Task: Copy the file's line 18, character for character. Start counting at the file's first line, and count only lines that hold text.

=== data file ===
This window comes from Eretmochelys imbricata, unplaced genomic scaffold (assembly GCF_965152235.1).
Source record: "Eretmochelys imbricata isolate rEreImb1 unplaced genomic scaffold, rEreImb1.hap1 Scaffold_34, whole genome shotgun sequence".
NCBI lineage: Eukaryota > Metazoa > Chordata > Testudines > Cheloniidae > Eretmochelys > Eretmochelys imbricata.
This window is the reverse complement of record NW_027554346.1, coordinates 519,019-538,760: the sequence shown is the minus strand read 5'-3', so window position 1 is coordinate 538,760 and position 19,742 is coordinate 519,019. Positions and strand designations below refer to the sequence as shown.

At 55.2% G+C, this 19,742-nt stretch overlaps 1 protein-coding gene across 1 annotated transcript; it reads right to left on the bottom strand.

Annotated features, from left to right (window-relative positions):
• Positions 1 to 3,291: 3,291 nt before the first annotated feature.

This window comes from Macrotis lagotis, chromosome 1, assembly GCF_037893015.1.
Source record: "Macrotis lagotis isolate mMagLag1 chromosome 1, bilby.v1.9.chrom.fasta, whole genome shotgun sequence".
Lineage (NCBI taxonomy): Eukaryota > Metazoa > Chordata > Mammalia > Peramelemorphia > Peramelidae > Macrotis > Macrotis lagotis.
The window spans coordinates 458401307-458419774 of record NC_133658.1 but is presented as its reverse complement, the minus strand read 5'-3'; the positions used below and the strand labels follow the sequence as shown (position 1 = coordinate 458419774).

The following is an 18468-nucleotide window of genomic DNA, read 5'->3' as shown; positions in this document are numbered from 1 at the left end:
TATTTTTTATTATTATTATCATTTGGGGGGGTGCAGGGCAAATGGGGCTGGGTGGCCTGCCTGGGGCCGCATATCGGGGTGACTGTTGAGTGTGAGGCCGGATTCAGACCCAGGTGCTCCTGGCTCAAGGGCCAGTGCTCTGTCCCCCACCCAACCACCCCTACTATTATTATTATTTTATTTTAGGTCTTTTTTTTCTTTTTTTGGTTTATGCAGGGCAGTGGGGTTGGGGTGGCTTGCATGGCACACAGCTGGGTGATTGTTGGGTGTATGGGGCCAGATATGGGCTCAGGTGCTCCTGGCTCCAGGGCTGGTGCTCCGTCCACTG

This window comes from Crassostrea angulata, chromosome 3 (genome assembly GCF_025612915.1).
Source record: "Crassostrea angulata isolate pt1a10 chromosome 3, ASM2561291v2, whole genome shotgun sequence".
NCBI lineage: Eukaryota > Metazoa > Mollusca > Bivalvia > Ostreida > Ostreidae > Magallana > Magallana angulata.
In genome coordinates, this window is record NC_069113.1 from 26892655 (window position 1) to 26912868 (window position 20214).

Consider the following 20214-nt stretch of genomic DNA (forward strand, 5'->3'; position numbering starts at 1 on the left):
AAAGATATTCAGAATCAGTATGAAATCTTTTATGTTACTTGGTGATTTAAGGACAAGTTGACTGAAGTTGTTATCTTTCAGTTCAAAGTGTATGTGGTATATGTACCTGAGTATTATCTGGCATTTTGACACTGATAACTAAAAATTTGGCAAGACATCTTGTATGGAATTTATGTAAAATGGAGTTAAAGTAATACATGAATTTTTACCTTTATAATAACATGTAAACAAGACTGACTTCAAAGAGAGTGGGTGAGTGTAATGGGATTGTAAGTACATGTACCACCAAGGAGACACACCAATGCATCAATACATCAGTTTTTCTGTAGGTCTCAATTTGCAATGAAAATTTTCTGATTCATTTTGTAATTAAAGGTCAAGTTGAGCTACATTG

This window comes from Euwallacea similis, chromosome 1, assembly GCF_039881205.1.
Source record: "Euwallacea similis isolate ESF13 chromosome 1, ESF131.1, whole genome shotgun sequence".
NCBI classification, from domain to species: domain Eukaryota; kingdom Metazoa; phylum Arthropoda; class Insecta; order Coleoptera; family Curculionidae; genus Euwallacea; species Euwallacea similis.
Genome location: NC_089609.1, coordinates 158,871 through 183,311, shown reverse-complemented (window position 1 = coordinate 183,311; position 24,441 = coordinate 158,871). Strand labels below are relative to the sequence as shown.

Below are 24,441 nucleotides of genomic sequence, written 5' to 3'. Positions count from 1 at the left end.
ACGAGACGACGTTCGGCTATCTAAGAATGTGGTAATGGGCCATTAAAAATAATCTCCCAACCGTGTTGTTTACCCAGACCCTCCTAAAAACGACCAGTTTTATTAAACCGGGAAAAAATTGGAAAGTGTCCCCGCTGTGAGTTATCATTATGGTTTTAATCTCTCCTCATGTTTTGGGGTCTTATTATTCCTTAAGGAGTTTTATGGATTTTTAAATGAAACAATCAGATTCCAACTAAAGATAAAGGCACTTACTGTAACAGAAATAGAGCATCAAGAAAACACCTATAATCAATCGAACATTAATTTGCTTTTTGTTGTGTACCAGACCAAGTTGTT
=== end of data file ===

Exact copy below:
Consider the following 20214-nt stretch of genomic DNA (forward strand, 5'->3'; position numbering starts at 1 on the left):